A Million Little Pieces Author:James Frey Publisher Comments (before the controversy): — Intense, unpredictable, and instantly engaging, A Million Little Pieces is a story of drug and alcohol abuse and rehabilitation as it has never been told before. Recounted in visceral, kinetic prose, and crafted with a forthrightness that rejects piety, cynicism, and self-pity, it brings us face-to-f... more »ace with a provocative new understanding of the nature of addiction and the meaning of recovery.
By the time he entered a drug and alcohol treatment facility, James Frey had taken his addictions to near-deadly extremes. He had so thoroughly ravaged his body that the facility's doctors were shocked he was still alive. The ensuing torments of detoxification and withdrawal, and the never-ending urge to use chemicals, are captured with a vitality and directness that recalls the seminal eye-opening power of William Burroughs's Junky.
But A Million Little Pieces refuses to fit any mold of drug literature. Inside the clinic, James is surrounded by patients as troubled as he is--including a judge, a mobster, a one-time world-champion boxer, and a fragile former prostitute to whom he is not allowed to speak about their friendship and [whose] advice strikes James as stronger and truer than the clinic's droning dogma of How to Recover. James refuses to consider himself a victim of anything but his own bad decisions, and insists on accepting sole accountability for the person he has been and the person he may become--which runs directly counter to his counselors' recipes for recovery.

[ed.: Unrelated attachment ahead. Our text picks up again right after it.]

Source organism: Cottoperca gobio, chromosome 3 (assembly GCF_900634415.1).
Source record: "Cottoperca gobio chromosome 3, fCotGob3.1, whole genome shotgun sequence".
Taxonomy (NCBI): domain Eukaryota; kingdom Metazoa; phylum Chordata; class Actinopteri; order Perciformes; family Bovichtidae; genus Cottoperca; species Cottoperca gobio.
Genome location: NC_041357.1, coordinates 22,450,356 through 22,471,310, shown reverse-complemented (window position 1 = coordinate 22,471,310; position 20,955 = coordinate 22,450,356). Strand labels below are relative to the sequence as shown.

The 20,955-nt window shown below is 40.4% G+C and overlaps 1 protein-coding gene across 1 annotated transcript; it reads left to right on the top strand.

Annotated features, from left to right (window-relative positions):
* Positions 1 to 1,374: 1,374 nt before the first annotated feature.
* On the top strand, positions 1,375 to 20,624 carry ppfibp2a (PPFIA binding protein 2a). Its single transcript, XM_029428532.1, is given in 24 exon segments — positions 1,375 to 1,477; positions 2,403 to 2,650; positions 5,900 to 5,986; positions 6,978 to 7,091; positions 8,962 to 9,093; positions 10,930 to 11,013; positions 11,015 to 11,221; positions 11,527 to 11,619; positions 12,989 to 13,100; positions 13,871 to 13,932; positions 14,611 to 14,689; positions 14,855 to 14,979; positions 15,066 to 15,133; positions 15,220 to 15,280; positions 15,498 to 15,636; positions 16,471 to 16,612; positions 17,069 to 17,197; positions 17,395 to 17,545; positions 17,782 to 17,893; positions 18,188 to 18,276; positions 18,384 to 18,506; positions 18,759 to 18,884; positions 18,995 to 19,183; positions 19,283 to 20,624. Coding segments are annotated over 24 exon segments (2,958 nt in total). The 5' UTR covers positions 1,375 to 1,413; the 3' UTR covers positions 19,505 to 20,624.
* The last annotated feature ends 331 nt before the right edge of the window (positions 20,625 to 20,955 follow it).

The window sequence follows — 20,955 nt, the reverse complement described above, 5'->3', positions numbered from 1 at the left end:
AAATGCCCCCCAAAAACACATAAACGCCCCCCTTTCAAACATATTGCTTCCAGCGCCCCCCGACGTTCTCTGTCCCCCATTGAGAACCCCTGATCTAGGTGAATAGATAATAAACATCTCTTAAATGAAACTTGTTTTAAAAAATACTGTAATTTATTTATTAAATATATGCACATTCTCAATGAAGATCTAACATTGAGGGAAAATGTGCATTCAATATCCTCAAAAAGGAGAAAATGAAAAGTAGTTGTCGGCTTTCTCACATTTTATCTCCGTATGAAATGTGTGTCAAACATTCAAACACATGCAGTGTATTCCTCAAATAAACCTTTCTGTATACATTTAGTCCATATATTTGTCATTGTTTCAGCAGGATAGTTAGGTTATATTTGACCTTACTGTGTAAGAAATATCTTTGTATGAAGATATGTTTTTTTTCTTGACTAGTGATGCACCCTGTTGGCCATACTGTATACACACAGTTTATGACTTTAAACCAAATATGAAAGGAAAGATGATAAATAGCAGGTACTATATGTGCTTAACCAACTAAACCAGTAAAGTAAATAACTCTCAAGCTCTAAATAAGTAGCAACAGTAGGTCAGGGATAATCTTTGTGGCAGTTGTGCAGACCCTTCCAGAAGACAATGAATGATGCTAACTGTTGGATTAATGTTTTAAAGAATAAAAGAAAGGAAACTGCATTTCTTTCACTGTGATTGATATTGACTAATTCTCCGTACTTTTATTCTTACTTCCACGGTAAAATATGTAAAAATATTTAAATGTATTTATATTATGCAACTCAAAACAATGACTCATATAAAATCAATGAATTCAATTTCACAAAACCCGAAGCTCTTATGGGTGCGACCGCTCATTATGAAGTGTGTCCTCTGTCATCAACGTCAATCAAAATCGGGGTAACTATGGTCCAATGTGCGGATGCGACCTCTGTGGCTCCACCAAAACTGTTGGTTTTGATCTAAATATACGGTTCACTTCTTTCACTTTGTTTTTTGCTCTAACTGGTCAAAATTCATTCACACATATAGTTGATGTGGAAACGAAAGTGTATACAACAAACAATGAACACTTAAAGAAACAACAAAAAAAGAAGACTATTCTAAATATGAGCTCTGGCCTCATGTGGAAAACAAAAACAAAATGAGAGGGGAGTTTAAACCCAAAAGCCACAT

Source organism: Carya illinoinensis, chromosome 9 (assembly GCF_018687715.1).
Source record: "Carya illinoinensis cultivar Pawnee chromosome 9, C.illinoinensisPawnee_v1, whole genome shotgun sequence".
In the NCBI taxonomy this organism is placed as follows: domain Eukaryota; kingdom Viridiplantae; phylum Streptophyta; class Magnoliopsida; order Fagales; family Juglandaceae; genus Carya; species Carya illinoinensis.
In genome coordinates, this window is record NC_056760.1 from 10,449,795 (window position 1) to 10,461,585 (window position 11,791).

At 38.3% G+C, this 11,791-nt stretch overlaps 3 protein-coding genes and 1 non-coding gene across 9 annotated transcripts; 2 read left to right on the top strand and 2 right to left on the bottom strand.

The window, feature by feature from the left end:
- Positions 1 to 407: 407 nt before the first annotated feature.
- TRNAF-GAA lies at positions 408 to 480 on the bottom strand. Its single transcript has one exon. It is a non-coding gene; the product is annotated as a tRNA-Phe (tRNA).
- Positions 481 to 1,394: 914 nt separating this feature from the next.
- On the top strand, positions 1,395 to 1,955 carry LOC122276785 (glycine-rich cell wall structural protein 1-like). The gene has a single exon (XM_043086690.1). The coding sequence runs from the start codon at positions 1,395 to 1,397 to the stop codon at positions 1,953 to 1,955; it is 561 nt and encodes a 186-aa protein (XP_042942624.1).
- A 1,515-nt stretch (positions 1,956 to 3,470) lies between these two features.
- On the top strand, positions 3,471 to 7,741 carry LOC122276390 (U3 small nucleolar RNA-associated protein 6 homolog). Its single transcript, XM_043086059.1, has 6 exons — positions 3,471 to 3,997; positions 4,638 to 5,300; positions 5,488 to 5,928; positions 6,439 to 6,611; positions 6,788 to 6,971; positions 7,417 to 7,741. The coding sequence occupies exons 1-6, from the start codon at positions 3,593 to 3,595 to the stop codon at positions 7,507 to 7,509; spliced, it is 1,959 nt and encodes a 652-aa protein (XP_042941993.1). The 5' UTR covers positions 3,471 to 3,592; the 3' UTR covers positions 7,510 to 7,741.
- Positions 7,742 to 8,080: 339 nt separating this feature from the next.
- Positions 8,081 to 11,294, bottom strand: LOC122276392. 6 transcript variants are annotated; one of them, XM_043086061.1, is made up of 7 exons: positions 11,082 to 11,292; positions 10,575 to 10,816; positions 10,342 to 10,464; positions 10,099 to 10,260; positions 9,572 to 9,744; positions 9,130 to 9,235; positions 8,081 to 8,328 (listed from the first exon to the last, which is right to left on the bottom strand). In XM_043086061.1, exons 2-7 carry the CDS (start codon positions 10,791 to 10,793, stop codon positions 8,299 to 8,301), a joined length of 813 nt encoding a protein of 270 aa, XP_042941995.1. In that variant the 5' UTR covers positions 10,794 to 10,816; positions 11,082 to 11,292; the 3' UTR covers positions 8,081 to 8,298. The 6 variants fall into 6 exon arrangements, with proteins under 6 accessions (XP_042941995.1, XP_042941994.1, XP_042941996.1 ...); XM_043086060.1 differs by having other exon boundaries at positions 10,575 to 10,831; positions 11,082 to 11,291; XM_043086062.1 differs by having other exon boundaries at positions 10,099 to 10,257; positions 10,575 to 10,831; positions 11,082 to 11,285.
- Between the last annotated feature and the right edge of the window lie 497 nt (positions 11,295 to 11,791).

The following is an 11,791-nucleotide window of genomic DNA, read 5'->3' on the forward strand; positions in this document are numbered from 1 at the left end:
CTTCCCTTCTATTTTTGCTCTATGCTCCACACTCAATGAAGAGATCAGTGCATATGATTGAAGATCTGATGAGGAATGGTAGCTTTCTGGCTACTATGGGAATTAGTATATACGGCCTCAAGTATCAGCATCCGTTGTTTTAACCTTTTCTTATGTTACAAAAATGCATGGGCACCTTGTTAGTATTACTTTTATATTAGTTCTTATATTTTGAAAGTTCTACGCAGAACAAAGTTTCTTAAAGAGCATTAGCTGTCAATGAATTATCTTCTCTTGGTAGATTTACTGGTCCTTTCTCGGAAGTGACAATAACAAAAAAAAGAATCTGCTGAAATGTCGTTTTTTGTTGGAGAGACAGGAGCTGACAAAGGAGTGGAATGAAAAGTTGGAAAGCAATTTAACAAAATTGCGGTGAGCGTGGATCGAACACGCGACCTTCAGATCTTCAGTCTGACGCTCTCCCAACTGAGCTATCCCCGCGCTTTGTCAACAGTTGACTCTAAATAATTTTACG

James has to fight to find his own way to confront the consequences of the life he has lived so far, and to determine what future, if any, he holds. It is this fight, told with the charismatic energy and power of One Flew over the Cuckoo's Nest, that is at the heart of A Million Little Pieces: the fight between one young man's will and the ever-tempting chemical trip to oblivion, the fight to survive on his own terms, for reasons close to his own heart.
A Million Little Pieces is an uncommonly genuine account of a life destroyed and a life reconstructed. It is also the introduction of a bold and talented literary voice.
Publisher Comments (after the controversy):
The controversy over James Frey's A Million Little Pieces has caused serious concern at Doubleday and Anchor Books. Recent interpretations of our previous statement notwithstanding, it is not the policy or stance of this company that it doesn't matter whether a book sold as nonfiction is true. A nonfiction book should adhere to the facts as the author knows them.